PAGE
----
Industry representatives say they are constantly changing the makeup of their products to reflect the newest science and safest ingredients. Environmentalists complain that the changing recipes amount to a shell game, where companies make tiny changes and then continue to sell a product while the U.S. Environmental Protection Agency (EPA) restarts safety protocols.
Specifically, Blum worries about the health impacts of new organohalogens (like Firemaster 550, a popular alternative to pentaPBDE) because its compositional specifics are hidden behind patent laws. According to the EPA, Firemaster is not a health risk and has not been shown to accumulate in the body, although studies are still ongoing.
One possible solution would be to abandon flame retardants in foam and focus more on the fabrics covering the couch or else create an envelope of fire-proof material between the fabric and foam. However, both are expensive fixes and the textile industry has a history of controversial use of flame retardants, especially in children's clothing. Blum was a part of the movement to ban flame retardants in that merchandise.
Questions of health effects, however, could be moot if the extra retardant in foam is not actually preventing extra fires. Babrauskas says that TB 117 is ineffective, only serving to create more toxic smoke without observably limiting fires. Smoke from fires generally kills victims before the fire and has been linked to chronic disease in firefighters.
Environmental activists in California have tried to topple the 12-second rule before—which would immediately change how retardants are used in the rest of the country—with little success due to supporters' concerns that change would result in more fire deaths. The new legislation requires the state Bureau of Electronic and Appliance Repair, Home Furnishings and Thermal Insulation to amend TB 117 to include an option to chemical flame retardants (although it does not specify what that option should be), thus giving furniture manufacturers a choice between the old standard and a new one.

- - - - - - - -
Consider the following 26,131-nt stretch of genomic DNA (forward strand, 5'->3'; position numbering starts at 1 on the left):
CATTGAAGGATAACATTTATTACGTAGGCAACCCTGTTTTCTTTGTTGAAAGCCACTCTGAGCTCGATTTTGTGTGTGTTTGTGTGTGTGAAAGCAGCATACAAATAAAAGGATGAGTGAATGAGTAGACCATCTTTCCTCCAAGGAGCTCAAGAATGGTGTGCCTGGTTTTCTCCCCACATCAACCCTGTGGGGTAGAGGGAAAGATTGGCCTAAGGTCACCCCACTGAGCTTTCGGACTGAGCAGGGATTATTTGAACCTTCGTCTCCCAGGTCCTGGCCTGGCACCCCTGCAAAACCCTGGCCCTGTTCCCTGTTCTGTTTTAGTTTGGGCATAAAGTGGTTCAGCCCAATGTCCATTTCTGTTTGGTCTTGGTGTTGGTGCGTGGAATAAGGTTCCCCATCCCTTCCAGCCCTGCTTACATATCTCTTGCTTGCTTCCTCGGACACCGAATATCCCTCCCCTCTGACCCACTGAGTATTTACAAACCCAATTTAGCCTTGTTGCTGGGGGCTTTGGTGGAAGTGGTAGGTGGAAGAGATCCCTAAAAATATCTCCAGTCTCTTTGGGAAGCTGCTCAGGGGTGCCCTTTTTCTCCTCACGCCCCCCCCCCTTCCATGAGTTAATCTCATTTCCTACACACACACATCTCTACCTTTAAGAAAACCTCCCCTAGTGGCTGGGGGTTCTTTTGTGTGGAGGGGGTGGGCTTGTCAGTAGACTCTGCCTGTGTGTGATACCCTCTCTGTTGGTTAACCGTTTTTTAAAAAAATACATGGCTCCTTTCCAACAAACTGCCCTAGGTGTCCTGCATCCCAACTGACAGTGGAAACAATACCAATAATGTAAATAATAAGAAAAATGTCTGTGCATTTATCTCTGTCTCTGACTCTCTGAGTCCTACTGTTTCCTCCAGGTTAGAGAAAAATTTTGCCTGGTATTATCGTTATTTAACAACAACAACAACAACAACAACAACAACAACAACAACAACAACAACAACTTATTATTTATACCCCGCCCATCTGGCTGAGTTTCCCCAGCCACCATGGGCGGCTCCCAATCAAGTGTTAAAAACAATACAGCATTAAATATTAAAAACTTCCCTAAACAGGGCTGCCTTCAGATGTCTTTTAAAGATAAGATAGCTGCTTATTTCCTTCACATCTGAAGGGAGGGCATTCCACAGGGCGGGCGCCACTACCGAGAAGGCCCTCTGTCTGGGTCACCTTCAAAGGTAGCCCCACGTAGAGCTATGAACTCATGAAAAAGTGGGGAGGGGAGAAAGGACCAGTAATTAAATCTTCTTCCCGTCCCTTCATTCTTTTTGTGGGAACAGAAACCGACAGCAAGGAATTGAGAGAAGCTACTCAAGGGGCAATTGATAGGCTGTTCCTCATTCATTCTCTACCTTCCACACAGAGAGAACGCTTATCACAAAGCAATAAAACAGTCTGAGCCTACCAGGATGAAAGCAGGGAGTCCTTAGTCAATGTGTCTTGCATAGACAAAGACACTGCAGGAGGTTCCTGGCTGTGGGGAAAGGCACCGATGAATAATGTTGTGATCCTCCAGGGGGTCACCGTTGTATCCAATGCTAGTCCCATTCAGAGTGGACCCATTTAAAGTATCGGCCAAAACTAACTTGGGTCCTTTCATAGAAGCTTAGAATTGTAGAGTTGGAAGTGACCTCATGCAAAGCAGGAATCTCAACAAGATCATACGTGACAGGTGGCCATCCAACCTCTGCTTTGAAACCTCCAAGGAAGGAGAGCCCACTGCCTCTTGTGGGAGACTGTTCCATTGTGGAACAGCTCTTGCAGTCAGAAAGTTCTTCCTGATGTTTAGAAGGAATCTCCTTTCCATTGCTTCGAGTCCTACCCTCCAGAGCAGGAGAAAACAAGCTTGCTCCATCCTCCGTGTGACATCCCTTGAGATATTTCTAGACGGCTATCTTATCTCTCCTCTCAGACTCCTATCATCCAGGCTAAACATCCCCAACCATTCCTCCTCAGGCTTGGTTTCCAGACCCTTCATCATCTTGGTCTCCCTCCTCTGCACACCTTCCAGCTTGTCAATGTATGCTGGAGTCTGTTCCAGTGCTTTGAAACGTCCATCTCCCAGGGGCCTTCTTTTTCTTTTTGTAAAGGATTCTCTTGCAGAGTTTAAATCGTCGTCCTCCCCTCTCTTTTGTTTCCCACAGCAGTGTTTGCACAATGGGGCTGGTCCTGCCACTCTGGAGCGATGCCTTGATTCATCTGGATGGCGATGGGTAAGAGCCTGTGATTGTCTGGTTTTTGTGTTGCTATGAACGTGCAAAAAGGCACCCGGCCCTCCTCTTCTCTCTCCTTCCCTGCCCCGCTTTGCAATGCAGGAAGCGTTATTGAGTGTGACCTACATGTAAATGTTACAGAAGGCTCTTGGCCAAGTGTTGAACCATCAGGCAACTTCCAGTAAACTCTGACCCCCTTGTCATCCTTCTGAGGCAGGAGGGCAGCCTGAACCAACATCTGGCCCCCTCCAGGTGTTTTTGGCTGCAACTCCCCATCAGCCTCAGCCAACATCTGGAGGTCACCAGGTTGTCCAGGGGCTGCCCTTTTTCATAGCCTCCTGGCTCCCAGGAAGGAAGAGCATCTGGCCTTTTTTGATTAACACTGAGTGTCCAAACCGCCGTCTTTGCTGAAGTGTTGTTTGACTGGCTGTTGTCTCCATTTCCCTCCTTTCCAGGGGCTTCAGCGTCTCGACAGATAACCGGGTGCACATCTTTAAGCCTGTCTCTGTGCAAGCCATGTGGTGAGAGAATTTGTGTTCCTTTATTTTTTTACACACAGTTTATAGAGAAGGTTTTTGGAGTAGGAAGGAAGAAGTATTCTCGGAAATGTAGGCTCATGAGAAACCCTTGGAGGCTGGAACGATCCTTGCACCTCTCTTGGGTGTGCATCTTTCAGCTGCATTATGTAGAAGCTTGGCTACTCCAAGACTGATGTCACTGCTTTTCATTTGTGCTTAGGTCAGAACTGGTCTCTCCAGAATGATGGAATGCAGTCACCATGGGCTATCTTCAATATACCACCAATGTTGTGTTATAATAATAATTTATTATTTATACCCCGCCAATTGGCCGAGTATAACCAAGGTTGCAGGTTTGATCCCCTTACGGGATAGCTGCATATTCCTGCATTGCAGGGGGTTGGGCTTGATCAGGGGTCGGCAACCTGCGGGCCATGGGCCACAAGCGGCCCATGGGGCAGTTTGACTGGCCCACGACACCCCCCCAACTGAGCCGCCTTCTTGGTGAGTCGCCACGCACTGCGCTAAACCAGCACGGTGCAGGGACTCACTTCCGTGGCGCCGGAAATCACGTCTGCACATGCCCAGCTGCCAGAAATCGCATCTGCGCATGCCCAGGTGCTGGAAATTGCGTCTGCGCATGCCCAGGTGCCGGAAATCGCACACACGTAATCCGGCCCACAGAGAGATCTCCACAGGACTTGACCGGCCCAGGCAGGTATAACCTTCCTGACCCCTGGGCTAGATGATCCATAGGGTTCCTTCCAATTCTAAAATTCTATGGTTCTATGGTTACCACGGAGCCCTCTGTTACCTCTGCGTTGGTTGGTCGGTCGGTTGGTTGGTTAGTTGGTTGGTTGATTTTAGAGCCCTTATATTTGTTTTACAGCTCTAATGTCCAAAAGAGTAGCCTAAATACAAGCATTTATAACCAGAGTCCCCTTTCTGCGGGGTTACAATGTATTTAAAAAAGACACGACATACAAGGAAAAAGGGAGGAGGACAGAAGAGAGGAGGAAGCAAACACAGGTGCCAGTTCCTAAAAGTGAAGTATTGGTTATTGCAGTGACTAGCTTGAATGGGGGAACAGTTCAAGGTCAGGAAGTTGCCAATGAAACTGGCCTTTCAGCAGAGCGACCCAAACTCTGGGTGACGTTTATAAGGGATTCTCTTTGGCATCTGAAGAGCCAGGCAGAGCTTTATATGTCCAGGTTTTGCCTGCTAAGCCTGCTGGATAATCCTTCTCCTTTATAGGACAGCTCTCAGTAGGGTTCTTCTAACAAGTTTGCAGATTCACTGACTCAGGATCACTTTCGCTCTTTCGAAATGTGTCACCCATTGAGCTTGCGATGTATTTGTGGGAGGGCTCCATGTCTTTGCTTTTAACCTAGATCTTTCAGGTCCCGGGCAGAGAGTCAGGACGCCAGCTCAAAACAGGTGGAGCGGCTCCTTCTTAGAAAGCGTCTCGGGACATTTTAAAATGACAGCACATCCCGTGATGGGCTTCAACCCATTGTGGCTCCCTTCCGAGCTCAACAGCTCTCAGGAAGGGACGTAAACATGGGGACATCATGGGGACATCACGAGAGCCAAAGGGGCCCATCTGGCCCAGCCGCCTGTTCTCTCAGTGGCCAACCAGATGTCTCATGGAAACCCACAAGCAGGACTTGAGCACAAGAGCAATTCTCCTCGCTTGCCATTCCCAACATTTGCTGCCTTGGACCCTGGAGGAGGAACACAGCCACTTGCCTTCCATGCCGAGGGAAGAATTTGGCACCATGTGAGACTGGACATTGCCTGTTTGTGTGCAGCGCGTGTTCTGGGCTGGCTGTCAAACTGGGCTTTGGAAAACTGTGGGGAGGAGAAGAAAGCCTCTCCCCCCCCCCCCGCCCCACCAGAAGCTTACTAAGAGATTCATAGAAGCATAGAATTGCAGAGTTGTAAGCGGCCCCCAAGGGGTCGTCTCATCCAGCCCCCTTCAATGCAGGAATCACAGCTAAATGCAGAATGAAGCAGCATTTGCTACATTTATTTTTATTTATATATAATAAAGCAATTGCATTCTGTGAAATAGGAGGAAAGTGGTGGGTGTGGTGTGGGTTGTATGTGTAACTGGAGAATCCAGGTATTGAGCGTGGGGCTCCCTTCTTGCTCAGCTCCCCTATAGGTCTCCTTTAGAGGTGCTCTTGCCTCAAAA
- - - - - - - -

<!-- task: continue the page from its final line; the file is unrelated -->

Mainstream furniture-makers have until now largely stayed out of the fight, allowing environmentalists and chemical companies including Albermarle, Chemtura, and ICL-IP America (the three dominant flame retardant companies) to slug it out. Furniture giant Ikea, however, recently drafted a letter supporting the changes to California policy, as did the American Home Furnishings Alliance (AHFA).
Defending their products, representatives from the chemical industry point to broader statistics supporting the use of flame retardants in furniture. They say that every extra bit of retardant saves lives, pointing to the U.K., where they say decreases in fire deaths correspond to increases in the use of flame retardants.
Robert Luedeka, executive director of the U.S. Polyurethane Foam Association, a group representing companies that supply foam for furniture-makers, says customers are now very worried and confused about flame retardants in furniture. He stresses that his organization has not taken sides, adding that retardants do not really increase the cost of the foam. But it is only worth the effort if it saves lives. The chemical industry says 20 percent of fire-related deaths in residences occur as a result of fires that started on furniture. But data from the National Fire Protection Association suggests very few of these are from open flames like those controlled by TB117. "For this, millions of pounds of fire retardant is being put into upholstered furniture," he says. "The question is: Was there ever a threat?"
Susan Lundy, a spokesperson for Albemarle, who herself was nearly burned as a child when her pajamas caught fire, says there's no question. "You ask people who lose their children in fires, 'Do they think it's valuable to have flame retardants in there?' I promise you, they would say, 'Yes.'"
The bill is expected to hit the state senate floor in May.